DOT plans new UWS bike lanes


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Amsterdam Avenue, Columbus Circle slated for reconfiguration under proposal


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  • One lane of traffic on Amsterdam/10th Avenue between 52nd and 72nd Streets would be removed to make way for a protected bike lane if a new DOT proposal is implemented. Image: NYC DOT




  • A new bike lane would be added to Columbus Circle under a recently announced DOT proposal. Image: NYC DOT




Manhattan bikers could soon have a much safer route between the Upper West Side and Midtown.

Amsterdam Avenue and Columbus Circle would be redesigned to accommodate new bike lanes under a proposal recently announced by the city’s Department of Transportation.

Columbus Circle’s current configuration makes the iconic intersection extremely difficult to navigate for cyclists. Bikers must share traffic lanes with vehicles for much of the circle and contend with cars changing lanes to exit on Broadway, Central Park South and Central Park West.

The DOT’s redesign would create a dedicated bike lane hugging the island in the center of Columbus Circle, which cyclists would access via new bike lanes near pedestrian crosswalks. The measure would not require the removal of a vehicle lane.

The DOT’s vision for the West Side also includes a proposal to install a northbound protected bike lane on 10th Avenue beginning at 52nd Street. The protected lane would continue past 59th Street, where 10th Avenue becomes Amsterdam Avenue, and connect to the existing protected bike lane on Amsterdam Avenue that begins at 72nd Street and runs to 110th Street.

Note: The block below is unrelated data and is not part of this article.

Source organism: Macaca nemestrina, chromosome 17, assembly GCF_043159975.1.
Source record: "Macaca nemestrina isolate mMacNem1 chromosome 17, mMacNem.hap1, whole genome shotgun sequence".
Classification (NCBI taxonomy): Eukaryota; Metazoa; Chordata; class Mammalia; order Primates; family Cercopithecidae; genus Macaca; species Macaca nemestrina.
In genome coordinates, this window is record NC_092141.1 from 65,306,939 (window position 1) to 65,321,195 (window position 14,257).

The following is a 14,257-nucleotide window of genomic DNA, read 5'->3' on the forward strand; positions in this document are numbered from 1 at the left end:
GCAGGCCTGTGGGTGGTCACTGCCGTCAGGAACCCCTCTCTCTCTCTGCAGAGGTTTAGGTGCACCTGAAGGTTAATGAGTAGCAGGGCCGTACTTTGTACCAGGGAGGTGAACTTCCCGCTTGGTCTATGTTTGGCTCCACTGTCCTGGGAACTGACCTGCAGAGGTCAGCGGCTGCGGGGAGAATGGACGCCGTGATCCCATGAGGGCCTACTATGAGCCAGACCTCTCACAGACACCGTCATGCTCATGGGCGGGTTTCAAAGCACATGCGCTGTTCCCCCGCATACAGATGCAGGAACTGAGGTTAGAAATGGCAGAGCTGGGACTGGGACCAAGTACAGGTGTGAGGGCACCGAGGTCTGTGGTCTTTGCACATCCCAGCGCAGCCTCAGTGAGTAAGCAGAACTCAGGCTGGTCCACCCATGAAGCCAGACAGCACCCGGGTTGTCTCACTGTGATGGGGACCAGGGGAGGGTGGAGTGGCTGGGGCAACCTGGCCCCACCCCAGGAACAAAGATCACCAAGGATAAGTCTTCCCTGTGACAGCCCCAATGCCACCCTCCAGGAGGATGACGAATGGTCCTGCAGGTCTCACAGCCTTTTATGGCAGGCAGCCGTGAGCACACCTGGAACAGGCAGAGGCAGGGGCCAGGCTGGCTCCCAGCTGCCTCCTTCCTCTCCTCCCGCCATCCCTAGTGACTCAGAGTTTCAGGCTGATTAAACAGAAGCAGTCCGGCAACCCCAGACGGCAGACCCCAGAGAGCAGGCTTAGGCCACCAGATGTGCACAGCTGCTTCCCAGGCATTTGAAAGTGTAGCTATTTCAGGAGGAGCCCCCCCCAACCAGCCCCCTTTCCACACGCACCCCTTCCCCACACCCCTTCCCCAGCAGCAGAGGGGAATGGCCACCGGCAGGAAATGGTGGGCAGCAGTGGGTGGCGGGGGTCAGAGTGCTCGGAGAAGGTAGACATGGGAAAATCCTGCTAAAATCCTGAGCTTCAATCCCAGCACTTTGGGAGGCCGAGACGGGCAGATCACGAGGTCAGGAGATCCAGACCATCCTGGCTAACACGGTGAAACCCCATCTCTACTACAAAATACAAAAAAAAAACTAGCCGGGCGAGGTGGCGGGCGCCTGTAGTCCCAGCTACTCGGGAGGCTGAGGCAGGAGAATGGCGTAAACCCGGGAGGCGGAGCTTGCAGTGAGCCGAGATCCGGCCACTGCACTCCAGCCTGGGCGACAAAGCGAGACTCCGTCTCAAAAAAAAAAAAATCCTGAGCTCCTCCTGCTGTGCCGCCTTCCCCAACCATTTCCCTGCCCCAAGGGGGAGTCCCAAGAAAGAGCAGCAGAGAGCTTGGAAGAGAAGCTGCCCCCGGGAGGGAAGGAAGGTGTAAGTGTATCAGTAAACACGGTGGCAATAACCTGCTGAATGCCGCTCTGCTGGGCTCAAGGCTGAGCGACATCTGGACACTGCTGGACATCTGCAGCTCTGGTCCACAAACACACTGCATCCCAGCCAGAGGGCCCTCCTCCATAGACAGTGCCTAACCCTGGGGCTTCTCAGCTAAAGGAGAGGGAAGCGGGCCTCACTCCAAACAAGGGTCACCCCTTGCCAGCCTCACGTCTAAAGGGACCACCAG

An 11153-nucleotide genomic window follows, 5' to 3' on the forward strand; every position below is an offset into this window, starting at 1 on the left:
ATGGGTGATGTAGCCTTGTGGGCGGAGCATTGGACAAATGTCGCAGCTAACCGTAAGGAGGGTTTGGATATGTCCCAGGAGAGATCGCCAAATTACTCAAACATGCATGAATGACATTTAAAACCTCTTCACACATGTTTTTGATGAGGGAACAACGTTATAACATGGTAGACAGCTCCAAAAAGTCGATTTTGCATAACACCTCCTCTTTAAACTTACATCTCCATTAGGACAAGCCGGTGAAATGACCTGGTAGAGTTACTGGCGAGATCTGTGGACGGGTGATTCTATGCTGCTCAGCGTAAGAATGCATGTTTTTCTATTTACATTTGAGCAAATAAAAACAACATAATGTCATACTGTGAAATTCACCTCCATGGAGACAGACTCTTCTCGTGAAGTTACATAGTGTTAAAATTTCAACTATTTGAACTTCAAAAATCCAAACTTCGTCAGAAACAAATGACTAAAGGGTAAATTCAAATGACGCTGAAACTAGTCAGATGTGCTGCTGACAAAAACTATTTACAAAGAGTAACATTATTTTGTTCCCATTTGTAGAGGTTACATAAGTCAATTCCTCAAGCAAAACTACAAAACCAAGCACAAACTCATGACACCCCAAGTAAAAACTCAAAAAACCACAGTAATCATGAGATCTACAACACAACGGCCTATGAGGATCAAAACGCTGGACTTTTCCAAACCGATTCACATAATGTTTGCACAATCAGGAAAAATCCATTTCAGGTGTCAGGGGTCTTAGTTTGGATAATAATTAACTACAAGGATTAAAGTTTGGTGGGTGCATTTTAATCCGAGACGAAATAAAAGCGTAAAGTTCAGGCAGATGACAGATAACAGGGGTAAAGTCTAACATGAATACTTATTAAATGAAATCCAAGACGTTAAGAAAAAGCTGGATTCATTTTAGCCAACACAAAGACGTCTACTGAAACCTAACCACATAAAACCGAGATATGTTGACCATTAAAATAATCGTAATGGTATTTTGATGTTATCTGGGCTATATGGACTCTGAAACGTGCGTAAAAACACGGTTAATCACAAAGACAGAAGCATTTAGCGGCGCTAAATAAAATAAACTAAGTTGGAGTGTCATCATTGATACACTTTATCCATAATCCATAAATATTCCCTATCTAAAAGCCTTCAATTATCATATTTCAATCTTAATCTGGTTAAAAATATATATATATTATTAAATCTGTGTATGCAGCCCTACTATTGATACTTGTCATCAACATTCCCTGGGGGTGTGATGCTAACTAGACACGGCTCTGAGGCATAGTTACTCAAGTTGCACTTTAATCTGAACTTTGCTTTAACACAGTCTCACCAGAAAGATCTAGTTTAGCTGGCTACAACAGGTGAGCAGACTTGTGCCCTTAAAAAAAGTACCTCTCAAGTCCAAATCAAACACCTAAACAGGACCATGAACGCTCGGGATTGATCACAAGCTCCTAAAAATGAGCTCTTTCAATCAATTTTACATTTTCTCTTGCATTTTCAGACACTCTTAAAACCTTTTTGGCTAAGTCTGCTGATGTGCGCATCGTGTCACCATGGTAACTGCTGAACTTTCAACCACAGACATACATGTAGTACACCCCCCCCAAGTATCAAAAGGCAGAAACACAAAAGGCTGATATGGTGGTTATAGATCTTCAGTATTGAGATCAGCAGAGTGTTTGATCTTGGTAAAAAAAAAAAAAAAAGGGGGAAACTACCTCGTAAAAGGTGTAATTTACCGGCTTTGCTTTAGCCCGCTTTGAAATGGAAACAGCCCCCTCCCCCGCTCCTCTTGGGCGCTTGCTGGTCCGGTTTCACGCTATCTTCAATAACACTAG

Expanding the city’s network of protected bicycle lanes, in which a curbside bike traffic is separated from moving vehicles by a parking lane, have been a top priority in recent years for DOT, which has added over 70 miles of protected bike paths since 2006.

The Amsterdam/10th Avenue lane would provide a new northbound protected bike route connecting Midtown with the Upper West Side. (There is currently a southbound protected lane on Columbus Avenue, but no northbound protected route that runs the length of the Upper West Side other than the Hudson River Greenway within Riverside Park.)

DOT officials hope the measure will improve safety along this stretch of Amsterdam/10th Avenue, which has proven a dangerous thoroughfare for cyclists, pedestrians and motorists alike. The corridor was the site of 277 traffic-related injuries from 2012 to 2016.

Bikers currently share the road with six lanes of vehicle traffic during peak travel hours. Two cyclists were killed in collisions with vehicles on Amsterdam/10th Avenue last year, one at 55th Street in June and another at 72nd Street in October.

During off-peak hours, 79 percent of vehicles exceed the citywide speed limit of 25 miles per hour, according to a speed study on the corridor conducted by DOT last year. According to DOT, the removal of one vehicle lane to make way for the protected bike lane will have a calming effect on vehicle traffic. In addition to making the road safer for cyclists, DOT officials say the bike lane will improve safety for motorists and pedestrians. New pedestrian islands at corners would shorten the crossing distance on the wide avenue, where 109 pedestrians were injured in collisions from 2012 to 2016.

DOT statistics indicate that injuries to pedestrians and motorists drop 15 and 21 percent, respectively, on streets after a protected bike lane is installed.

The Amsterdam/10th Avenue redesign will necessitate the removal of 44 parking spaces along the corridor to make way for pedestrian islands and turning lanes.

DOT officials presented the plans to Hell’s Kitchen residents at a Community Board 4 meeting June 20 and will share the proposal with the Upper West Side’s Community Board 7 in July. The community boards play a non-binding advisory role in the process.





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